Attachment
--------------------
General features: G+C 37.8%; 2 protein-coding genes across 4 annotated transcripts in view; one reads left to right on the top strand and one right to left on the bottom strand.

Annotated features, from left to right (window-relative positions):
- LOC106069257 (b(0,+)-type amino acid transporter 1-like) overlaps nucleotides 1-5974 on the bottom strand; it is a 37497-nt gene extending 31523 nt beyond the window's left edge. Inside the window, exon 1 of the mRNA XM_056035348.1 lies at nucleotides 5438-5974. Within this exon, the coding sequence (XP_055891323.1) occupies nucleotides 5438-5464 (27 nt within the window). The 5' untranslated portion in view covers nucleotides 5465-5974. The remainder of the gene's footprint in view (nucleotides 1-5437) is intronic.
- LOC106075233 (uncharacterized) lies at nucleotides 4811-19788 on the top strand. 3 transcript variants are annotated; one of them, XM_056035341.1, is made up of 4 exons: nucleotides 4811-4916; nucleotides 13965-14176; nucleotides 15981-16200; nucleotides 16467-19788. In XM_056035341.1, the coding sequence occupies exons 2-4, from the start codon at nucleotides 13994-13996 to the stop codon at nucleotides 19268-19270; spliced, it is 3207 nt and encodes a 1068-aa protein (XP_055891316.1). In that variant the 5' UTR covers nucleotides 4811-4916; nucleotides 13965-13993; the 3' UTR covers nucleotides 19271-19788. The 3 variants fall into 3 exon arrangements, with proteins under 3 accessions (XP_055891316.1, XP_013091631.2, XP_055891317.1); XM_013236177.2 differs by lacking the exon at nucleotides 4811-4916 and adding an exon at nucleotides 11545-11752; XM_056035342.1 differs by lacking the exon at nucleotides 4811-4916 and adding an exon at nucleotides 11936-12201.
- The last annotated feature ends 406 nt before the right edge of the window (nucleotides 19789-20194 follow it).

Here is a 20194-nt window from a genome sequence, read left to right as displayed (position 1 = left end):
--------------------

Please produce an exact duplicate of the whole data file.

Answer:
General features: G+C 37.8%; 2 protein-coding genes across 4 annotated transcripts in view; one reads left to right on the top strand and one right to left on the bottom strand.

Annotated features, from left to right (window-relative positions):
- LOC106069257 (b(0,+)-type amino acid transporter 1-like) overlaps nucleotides 1-5974 on the bottom strand; it is a 37497-nt gene extending 31523 nt beyond the window's left edge. Inside the window, exon 1 of the mRNA XM_056035348.1 lies at nucleotides 5438-5974. Within this exon, the coding sequence (XP_055891323.1) occupies nucleotides 5438-5464 (27 nt within the window). The 5' untranslated portion in view covers nucleotides 5465-5974. The remainder of the gene's footprint in view (nucleotides 1-5437) is intronic.
- LOC106075233 (uncharacterized) lies at nucleotides 4811-19788 on the top strand. 3 transcript variants are annotated; one of them, XM_056035341.1, is made up of 4 exons: nucleotides 4811-4916; nucleotides 13965-14176; nucleotides 15981-16200; nucleotides 16467-19788. In XM_056035341.1, the coding sequence occupies exons 2-4, from the start codon at nucleotides 13994-13996 to the stop codon at nucleotides 19268-19270; spliced, it is 3207 nt and encodes a 1068-aa protein (XP_055891316.1). In that variant the 5' UTR covers nucleotides 4811-4916; nucleotides 13965-13993; the 3' UTR covers nucleotides 19271-19788. The 3 variants fall into 3 exon arrangements, with proteins under 3 accessions (XP_055891316.1, XP_013091631.2, XP_055891317.1); XM_013236177.2 differs by lacking the exon at nucleotides 4811-4916 and adding an exon at nucleotides 11545-11752; XM_056035342.1 differs by lacking the exon at nucleotides 4811-4916 and adding an exon at nucleotides 11936-12201.
- The last annotated feature ends 406 nt before the right edge of the window (nucleotides 19789-20194 follow it).

Here is a 20194-nt window from a genome sequence, read left to right as displayed (position 1 = left end):